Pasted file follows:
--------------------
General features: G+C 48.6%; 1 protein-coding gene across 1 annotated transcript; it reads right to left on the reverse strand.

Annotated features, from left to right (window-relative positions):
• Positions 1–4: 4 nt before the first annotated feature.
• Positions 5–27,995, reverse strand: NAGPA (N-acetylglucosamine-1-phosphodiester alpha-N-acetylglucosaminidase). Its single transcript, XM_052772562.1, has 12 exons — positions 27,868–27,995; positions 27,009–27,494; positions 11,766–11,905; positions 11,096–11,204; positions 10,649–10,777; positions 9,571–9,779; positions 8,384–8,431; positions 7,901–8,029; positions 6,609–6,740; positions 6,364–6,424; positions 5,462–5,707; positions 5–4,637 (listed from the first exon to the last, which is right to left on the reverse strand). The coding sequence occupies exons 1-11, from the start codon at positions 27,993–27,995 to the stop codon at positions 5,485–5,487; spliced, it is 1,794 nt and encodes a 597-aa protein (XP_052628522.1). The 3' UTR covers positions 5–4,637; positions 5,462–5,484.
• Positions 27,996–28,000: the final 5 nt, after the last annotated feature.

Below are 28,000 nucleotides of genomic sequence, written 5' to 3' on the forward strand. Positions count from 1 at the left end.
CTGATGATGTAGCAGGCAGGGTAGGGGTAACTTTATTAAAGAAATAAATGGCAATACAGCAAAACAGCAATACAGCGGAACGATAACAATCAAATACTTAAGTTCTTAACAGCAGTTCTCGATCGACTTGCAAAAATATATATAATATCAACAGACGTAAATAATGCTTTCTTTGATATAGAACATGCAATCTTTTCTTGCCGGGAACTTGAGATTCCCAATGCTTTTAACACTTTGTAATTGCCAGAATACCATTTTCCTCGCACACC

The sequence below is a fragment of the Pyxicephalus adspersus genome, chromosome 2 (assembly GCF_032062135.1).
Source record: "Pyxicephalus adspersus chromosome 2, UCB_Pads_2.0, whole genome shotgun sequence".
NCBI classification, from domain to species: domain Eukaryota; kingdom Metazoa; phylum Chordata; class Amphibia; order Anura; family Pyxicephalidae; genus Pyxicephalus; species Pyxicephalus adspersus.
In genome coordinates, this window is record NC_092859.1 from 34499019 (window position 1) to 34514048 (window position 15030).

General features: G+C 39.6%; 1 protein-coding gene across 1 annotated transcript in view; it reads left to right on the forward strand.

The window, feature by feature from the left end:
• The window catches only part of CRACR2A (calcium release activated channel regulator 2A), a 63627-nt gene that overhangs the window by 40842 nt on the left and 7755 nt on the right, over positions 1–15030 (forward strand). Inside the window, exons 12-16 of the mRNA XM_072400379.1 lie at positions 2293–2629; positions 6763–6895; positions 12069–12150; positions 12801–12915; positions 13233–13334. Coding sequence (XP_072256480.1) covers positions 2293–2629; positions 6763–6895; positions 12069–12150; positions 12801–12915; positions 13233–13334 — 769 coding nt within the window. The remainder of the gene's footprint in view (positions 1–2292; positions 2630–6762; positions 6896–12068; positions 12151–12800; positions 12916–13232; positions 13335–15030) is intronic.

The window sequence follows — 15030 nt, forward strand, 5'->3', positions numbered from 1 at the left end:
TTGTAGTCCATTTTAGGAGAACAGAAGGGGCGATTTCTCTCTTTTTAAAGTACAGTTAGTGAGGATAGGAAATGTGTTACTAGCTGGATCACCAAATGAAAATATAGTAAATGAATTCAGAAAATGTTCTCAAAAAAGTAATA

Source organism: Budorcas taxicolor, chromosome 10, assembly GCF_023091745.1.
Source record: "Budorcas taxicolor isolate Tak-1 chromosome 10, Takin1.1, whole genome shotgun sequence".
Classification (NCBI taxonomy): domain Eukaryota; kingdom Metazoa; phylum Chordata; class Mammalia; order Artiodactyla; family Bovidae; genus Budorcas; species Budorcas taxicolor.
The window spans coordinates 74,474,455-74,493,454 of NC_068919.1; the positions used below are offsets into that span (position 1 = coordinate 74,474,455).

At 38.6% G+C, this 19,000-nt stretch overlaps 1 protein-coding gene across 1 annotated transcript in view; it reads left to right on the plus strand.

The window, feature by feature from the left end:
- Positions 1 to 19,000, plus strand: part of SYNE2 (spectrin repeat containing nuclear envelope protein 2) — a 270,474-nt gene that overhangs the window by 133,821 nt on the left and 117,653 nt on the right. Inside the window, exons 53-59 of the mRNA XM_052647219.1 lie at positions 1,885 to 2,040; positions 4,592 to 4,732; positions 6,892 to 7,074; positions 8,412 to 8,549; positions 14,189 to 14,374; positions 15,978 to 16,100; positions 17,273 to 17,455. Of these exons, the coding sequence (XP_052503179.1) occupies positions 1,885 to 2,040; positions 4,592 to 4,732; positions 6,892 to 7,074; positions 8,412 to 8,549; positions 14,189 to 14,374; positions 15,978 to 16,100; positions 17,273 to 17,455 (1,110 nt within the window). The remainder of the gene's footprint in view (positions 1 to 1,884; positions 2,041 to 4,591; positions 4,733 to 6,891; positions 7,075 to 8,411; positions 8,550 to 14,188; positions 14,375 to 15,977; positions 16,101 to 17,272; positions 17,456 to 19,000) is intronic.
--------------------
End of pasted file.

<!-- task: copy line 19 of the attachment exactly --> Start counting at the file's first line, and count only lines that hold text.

Classification (NCBI taxonomy): domain Eukaryota; kingdom Metazoa; phylum Chordata; class Mammalia; order Artiodactyla; family Bovidae; genus Budorcas; species Budorcas taxicolor.